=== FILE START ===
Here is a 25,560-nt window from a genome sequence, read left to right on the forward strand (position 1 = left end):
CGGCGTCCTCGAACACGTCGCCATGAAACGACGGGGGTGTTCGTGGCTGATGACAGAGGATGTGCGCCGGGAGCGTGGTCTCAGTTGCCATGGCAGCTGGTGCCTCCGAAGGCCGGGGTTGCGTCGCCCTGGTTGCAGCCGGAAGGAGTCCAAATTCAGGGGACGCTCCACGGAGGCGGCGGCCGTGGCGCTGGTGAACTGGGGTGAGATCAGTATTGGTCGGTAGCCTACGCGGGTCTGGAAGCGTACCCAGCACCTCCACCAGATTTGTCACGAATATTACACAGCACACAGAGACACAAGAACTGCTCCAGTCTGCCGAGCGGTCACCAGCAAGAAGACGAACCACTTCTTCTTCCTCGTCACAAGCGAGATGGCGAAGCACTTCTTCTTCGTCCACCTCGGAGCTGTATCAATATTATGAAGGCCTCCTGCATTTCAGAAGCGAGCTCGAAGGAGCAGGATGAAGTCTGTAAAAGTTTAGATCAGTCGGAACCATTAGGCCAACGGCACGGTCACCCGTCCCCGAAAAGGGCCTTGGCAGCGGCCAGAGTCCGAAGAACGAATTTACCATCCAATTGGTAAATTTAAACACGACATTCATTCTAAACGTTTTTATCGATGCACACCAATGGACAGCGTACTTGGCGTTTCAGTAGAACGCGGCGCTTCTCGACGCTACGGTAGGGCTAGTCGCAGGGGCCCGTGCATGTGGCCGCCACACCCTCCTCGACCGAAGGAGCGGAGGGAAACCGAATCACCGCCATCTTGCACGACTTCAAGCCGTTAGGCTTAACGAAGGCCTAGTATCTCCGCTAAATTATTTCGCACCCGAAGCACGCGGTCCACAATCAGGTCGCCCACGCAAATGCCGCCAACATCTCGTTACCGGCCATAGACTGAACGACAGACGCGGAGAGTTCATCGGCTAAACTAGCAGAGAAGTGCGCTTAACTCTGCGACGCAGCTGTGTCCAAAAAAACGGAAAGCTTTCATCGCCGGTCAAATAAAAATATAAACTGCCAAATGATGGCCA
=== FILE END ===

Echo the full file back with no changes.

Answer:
Here is a 25,560-nt window from a genome sequence, read left to right on the forward strand (position 1 = left end):
CGGCGTCCTCGAACACGTCGCCATGAAACGACGGGGGTGTTCGTGGCTGATGACAGAGGATGTGCGCCGGGAGCGTGGTCTCAGTTGCCATGGCAGCTGGTGCCTCCGAAGGCCGGGGTTGCGTCGCCCTGGTTGCAGCCGGAAGGAGTCCAAATTCAGGGGACGCTCCACGGAGGCGGCGGCCGTGGCGCTGGTGAACTGGGGTGAGATCAGTATTGGTCGGTAGCCTACGCGGGTCTGGAAGCGTACCCAGCACCTCCACCAGATTTGTCACGAATATTACACAGCACACAGAGACACAAGAACTGCTCCAGTCTGCCGAGCGGTCACCAGCAAGAAGACGAACCACTTCTTCTTCCTCGTCACAAGCGAGATGGCGAAGCACTTCTTCTTCGTCCACCTCGGAGCTGTATCAATATTATGAAGGCCTCCTGCATTTCAGAAGCGAGCTCGAAGGAGCAGGATGAAGTCTGTAAAAGTTTAGATCAGTCGGAACCATTAGGCCAACGGCACGGTCACCCGTCCCCGAAAAGGGCCTTGGCAGCGGCCAGAGTCCGAAGAACGAATTTACCATCCAATTGGTAAATTTAAACACGACATTCATTCTAAACGTTTTTATCGATGCACACCAATGGACAGCGTACTTGGCGTTTCAGTAGAACGCGGCGCTTCTCGACGCTACGGTAGGGCTAGTCGCAGGGGCCCGTGCATGTGGCCGCCACACCCTCCTCGACCGAAGGAGCGGAGGGAAACCGAATCACCGCCATCTTGCACGACTTCAAGCCGTTAGGCTTAACGAAGGCCTAGTATCTCCGCTAAATTATTTCGCACCCGAAGCACGCGGTCCACAATCAGGTCGCCCACGCAAATGCCGCCAACATCTCGTTACCGGCCATAGACTGAACGACAGACGCGGAGAGTTCATCGGCTAAACTAGCAGAGAAGTGCGCTTAACTCTGCGACGCAGCTGTGTCCAAAAAAACGGAAAGCTTTCATCGCCGGTCAAATAAAAATATAAACTGCCAAATGATGGCCA